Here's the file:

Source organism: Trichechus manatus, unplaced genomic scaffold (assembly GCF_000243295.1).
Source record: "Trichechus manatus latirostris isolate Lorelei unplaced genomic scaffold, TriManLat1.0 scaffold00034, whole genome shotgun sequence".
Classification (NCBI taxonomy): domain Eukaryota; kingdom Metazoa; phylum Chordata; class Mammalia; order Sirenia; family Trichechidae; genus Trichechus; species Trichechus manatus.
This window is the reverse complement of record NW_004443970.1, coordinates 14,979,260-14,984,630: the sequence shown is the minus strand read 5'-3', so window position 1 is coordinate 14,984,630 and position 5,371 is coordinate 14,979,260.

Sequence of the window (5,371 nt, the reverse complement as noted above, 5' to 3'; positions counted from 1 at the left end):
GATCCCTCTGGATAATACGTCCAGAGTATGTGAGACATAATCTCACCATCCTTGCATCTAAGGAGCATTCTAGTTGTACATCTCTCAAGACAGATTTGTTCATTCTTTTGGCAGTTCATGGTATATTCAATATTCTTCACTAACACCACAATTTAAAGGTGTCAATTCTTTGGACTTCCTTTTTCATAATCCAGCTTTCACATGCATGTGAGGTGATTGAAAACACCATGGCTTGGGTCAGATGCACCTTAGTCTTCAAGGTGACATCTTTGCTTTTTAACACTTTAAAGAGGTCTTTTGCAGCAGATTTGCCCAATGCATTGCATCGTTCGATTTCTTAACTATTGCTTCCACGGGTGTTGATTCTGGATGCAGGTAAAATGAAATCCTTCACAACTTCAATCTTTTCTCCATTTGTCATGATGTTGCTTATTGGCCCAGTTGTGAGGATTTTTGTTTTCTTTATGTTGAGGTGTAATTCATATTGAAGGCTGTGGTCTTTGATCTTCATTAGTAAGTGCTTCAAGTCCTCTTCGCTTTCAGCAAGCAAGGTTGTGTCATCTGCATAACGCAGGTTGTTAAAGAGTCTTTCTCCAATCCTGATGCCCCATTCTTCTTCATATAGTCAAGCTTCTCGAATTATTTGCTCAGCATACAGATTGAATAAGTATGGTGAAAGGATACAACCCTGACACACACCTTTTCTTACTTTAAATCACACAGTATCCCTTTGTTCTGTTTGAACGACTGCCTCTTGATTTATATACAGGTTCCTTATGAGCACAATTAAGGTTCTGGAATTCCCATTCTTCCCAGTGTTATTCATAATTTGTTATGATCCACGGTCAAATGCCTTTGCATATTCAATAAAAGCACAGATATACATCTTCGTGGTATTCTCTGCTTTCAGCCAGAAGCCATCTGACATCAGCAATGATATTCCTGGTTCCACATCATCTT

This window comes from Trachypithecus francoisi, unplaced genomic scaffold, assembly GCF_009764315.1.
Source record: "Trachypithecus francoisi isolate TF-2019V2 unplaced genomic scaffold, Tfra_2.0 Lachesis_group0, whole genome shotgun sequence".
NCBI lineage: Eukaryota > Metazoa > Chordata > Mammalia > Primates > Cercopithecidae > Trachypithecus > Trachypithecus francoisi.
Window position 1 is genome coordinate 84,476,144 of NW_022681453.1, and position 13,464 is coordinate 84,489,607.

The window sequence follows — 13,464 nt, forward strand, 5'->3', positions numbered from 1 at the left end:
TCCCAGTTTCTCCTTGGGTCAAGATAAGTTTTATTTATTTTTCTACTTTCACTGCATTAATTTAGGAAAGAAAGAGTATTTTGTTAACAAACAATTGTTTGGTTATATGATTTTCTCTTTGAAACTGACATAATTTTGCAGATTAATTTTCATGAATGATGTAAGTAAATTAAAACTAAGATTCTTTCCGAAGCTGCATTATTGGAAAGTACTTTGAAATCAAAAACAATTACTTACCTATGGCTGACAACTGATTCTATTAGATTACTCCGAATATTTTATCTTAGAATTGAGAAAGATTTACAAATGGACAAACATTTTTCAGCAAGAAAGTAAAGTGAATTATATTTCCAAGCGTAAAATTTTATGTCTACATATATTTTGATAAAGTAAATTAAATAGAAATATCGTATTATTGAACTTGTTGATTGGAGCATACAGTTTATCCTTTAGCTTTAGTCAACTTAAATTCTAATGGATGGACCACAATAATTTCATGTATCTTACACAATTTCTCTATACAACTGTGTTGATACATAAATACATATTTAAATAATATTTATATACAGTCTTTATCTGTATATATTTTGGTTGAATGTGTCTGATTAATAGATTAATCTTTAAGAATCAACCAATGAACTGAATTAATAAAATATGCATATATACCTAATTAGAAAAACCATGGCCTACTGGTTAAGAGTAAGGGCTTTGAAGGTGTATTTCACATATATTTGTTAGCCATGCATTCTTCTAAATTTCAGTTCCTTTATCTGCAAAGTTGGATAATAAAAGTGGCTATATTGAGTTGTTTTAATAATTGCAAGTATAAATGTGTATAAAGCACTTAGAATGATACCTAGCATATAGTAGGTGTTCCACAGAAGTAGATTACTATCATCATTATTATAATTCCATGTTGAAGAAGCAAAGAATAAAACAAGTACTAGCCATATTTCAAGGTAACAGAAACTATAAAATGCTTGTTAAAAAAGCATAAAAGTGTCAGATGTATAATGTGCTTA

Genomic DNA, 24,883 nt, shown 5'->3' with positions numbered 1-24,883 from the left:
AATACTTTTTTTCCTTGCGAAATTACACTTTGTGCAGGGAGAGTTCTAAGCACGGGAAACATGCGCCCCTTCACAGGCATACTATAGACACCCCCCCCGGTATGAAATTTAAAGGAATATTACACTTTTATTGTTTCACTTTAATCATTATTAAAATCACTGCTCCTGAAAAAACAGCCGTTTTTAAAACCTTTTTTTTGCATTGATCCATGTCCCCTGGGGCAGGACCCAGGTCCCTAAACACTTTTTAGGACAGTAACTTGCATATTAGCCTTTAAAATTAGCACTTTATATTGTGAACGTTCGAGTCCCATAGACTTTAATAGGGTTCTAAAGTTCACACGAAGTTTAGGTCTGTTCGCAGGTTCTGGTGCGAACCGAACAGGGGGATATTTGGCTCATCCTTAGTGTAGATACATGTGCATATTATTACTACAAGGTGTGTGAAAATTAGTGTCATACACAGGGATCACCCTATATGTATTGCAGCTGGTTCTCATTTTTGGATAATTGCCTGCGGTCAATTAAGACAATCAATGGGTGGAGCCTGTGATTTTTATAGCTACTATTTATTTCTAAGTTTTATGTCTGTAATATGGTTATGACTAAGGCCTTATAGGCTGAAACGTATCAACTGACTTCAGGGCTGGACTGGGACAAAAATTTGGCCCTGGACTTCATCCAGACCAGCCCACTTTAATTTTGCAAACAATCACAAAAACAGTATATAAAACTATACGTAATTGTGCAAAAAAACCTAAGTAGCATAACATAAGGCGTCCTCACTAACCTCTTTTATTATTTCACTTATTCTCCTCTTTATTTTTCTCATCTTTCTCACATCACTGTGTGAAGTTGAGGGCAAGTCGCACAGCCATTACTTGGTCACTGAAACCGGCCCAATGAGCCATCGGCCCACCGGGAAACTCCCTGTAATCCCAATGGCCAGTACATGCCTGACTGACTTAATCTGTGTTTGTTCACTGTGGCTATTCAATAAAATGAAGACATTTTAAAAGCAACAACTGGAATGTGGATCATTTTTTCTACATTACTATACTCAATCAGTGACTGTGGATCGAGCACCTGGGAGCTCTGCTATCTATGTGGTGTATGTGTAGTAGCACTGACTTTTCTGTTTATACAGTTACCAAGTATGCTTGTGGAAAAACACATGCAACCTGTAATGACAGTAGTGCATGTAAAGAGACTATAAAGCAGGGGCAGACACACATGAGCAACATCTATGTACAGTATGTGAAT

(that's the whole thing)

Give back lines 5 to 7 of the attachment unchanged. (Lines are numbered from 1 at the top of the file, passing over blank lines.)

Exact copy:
Sequence of the window (5,371 nt, the reverse complement as noted above, 5' to 3'; positions counted from 1 at the left end):
GATCCCTCTGGATAATACGTCCAGAGTATGTGAGACATAATCTCACCATCCTTGCATCTAAGGAGCATTCTAGTTGTACATCTCTCAAGACAGATTTGTTCATTCTTTTGGCAGTTCATGGTATATTCAATATTCTTCACTAACACCACAATTTAAAGGTGTCAATTCTTTGGACTTCCTTTTTCATAATCCAGCTTTCACATGCATGTGAGGTGATTGAAAACACCATGGCTTGGGTCAGATGCACCTTAGTCTTCAAGGTGACATCTTTGCTTTTTAACACTTTAAAGAGGTCTTTTGCAGCAGATTTGCCCAATGCATTGCATCGTTCGATTTCTTAACTATTGCTTCCACGGGTGTTGATTCTGGATGCAGGTAAAATGAAATCCTTCACAACTTCAATCTTTTCTCCATTTGTCATGATGTTGCTTATTGGCCCAGTTGTGAGGATTTTTGTTTTCTTTATGTTGAGGTGTAATTCATATTGAAGGCTGTGGTCTTTGATCTTCATTAGTAAGTGCTTCAAGTCCTCTTCGCTTTCAGCAAGCAAGGTTGTGTCATCTGCATAACGCAGGTTGTTAAAGAGTCTTTCTCCAATCCTGATGCCCCATTCTTCTTCATATAGTCAAGCTTCTCGAATTATTTGCTCAGCATACAGATTGAATAAGTATGGTGAAAGGATACAACCCTGACACACACCTTTTCTTACTTTAAATCACACAGTATCCCTTTGTTCTGTTTGAACGACTGCCTCTTGATTTATATACAGGTTCCTTATGAGCACAATTAAGGTTCTGGAATTCCCATTCTTCCCAGTGTTATTCATAATTTGTTATGATCCACGGTCAAATGCCTTTGCATATTCAATAAAAGCACAGATATACATCTTCGTGGTATTCTCTGCTTTCAGCCAGAAGCCATCTGACATCAGCAATGATATTCCTGGTTCCACATCATCTT

This window comes from Trachypithecus francoisi, unplaced genomic scaffold, assembly GCF_009764315.1.